In the illustration of FIG. 2, the first layer 210(1) includes the physical layer, and the second layer 210(2) includes the data link layer. The physical layer and the data link layer are typically not considered part of the TCP/IP suite protocols. The data link layer generally manages the data that is communicated over the network 125, and the physical layer generally transforms data into bits that are communicated over the network 125. Examples of protocols employed in the physical layer may include, but are not limited to, protocols for the network interface card, such as an Ethernet card, token ring card, wireless network card, and the like. The Institute of Electrical and Electronics Engineers (IEEE) has promulgated a variety of protocols that may be employed in the physical layer, protocols such as IEEE 802.3 standard (Ethernet), IEEE 802.5 standard (Token Ring), and IEEE 802.11 standard (wireless Ethernet). The data link may include Media Access Control (MAC) protocols. In alternative embodiments, protocols other than those identified above may also be employed in the physical layer and/or data link layer without deviating form the spirit and scope of the present invention.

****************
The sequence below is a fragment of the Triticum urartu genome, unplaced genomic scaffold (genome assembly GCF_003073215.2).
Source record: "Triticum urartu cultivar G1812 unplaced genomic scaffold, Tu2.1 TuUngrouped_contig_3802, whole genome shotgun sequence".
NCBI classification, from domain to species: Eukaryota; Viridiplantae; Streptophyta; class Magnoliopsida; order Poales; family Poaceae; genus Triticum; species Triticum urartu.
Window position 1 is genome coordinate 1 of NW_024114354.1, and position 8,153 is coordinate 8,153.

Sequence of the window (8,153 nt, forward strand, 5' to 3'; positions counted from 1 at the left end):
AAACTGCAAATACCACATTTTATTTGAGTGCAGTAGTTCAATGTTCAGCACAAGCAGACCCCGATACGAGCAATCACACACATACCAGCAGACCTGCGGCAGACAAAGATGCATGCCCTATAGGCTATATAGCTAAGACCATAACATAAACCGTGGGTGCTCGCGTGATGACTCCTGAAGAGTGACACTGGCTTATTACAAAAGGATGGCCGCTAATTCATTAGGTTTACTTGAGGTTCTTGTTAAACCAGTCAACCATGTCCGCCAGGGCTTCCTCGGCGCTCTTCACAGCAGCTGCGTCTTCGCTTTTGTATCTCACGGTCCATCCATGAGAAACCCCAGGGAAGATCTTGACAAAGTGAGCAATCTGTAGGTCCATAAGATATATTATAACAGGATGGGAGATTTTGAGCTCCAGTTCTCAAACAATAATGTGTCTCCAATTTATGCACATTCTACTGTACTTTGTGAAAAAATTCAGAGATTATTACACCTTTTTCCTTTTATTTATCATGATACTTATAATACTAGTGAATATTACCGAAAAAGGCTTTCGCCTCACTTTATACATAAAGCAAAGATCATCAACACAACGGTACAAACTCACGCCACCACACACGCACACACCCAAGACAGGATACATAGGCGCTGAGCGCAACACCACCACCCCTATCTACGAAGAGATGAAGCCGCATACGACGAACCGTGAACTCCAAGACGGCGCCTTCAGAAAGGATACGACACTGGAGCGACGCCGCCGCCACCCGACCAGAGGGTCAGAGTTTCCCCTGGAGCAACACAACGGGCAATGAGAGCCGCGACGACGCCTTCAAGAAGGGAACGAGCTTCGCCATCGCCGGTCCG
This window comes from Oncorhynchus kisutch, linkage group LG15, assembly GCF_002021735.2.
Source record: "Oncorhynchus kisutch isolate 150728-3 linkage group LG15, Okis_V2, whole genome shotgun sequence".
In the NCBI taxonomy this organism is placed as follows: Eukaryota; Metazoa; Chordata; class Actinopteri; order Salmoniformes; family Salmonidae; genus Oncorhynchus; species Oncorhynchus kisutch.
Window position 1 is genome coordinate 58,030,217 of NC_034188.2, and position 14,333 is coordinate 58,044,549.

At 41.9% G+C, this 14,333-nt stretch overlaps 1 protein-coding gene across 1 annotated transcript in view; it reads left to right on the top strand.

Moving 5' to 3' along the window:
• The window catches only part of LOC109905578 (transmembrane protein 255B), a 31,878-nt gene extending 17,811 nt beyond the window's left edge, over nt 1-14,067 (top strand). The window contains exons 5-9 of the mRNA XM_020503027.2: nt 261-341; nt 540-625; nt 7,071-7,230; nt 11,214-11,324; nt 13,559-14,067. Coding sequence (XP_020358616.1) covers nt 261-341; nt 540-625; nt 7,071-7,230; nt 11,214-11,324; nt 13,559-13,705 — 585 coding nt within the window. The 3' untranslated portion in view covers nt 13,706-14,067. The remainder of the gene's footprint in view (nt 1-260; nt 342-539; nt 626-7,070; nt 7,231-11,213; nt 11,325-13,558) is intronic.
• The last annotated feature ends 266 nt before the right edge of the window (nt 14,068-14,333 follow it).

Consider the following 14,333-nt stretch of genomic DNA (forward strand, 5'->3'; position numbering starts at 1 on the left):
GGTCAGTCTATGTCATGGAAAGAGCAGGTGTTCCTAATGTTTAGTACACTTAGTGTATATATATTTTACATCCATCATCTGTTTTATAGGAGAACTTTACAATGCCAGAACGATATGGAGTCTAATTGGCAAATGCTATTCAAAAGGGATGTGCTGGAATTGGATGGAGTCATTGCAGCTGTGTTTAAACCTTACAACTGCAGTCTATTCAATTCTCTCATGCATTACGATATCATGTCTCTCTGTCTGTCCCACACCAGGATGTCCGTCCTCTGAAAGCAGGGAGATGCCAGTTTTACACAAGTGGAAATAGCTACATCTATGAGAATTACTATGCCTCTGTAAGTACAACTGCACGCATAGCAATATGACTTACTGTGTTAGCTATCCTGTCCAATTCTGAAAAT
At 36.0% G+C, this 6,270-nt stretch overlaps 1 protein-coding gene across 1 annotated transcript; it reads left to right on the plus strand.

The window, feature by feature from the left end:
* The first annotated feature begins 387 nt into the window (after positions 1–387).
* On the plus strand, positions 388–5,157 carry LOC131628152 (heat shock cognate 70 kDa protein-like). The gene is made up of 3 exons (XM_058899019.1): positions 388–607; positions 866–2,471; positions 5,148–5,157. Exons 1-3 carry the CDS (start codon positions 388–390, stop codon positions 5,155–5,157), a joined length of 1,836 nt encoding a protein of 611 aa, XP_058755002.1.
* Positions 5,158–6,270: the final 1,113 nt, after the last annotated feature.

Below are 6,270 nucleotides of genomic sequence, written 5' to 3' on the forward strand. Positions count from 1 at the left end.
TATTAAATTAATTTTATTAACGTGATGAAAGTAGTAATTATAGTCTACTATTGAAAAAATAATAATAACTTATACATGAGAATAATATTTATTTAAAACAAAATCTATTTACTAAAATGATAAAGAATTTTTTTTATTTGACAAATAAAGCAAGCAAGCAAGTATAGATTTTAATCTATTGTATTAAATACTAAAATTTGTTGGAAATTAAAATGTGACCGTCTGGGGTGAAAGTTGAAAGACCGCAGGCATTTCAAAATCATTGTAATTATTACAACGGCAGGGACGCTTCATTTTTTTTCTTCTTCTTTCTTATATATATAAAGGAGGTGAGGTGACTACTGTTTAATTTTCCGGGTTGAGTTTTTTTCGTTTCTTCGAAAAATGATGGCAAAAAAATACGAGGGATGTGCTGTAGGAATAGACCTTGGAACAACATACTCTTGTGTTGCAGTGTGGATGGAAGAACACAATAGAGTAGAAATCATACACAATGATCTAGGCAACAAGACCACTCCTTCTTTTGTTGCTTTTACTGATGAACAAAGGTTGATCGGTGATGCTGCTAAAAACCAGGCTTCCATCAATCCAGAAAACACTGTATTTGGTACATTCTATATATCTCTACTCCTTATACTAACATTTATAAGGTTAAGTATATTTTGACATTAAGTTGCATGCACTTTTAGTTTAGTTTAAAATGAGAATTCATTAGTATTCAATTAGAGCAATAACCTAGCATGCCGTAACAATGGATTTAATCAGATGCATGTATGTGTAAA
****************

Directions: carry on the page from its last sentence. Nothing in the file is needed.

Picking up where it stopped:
The IP/TCP suite of protocols in the illustrated embodiment resides in the next three layers 210(3-5) of FIG. 2. The third layer 210(3) includes the Internet Protocol (IP), which is generally responsible for the network connectivity, including addressing. The fourth layer 210(4) includes the transport layer protocol, an example of which is the Transmission Control Protocol (TCP). TCP utilizes IP to deliver packets to upper-layer applications and is capable of providing a reliable stream of data among computers on the network 125. TCP may perform error checking (to confirm that the data packets arrive uncorrupted), sequence numbering (to place the packets back into the right order), and the like. The transport layer 210(4), in the illustrated embodiment, includes a TCP control block 220 where, among other things, TCP implementation-specific information can be stored, and a reassembly queue 225 where out of order data packets can be temporarily stored before they are re-arranged. Although not shown, the fourth layer 210(4) may also include the User Datagram Protocol (UDP).